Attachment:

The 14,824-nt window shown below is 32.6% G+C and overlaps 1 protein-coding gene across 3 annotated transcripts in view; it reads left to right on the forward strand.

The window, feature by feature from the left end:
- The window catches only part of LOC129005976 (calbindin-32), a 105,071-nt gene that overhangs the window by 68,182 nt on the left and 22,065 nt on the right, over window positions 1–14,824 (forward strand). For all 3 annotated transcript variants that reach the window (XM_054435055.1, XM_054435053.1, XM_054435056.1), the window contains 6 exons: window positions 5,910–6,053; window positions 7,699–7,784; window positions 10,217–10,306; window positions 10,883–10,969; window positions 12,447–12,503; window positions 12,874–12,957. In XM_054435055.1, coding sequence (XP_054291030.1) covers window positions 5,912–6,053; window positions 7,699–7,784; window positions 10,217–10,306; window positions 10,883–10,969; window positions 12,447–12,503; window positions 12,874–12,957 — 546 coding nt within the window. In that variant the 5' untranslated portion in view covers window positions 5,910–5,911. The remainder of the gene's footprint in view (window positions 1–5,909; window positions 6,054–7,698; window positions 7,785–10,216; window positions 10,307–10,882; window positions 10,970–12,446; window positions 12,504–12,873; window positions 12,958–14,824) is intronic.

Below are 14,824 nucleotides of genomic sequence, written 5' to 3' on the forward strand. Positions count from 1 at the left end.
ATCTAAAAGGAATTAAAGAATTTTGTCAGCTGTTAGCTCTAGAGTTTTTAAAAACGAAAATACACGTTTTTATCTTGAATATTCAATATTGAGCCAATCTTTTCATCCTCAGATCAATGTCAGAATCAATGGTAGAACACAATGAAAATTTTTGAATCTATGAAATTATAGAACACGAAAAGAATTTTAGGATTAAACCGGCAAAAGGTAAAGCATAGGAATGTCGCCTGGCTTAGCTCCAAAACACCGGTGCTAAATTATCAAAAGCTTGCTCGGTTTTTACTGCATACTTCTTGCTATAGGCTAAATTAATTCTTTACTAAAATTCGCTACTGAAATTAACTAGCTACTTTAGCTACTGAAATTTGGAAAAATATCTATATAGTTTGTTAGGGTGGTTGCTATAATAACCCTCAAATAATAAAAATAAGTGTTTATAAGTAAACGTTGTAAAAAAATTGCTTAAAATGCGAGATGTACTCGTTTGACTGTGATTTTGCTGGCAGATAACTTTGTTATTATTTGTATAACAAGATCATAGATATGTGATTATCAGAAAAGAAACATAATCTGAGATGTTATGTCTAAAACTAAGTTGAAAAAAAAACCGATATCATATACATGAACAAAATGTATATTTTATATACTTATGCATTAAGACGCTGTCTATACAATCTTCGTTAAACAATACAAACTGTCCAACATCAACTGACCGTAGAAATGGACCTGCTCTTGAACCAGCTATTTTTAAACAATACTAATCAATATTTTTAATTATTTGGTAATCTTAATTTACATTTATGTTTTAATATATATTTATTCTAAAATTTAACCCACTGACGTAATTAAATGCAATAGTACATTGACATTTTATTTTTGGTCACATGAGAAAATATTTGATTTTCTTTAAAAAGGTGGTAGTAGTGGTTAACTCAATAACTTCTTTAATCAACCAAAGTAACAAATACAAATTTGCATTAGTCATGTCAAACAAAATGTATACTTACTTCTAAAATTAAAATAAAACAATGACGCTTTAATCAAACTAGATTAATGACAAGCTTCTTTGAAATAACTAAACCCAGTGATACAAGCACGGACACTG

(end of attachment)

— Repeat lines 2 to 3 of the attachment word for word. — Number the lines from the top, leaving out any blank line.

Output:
The window, feature by feature from the left end:
- The window catches only part of LOC129005976 (calbindin-32), a 105,071-nt gene that overhangs the window by 68,182 nt on the left and 22,065 nt on the right, over window positions 1–14,824 (forward strand). For all 3 annotated transcript variants that reach the window (XM_054435055.1, XM_054435053.1, XM_054435056.1), the window contains 6 exons: window positions 5,910–6,053; window positions 7,699–7,784; window positions 10,217–10,306; window positions 10,883–10,969; window positions 12,447–12,503; window positions 12,874–12,957. In XM_054435055.1, coding sequence (XP_054291030.1) covers window positions 5,912–6,053; window positions 7,699–7,784; window positions 10,217–10,306; window positions 10,883–10,969; window positions 12,447–12,503; window positions 12,874–12,957 — 546 coding nt within the window. In that variant the 5' untranslated portion in view covers window positions 5,910–5,911. The remainder of the gene's footprint in view (window positions 1–5,909; window positions 6,054–7,698; window positions 7,785–10,216; window positions 10,307–10,882; window positions 10,970–12,446; window positions 12,504–12,873; window positions 12,958–14,824) is intronic.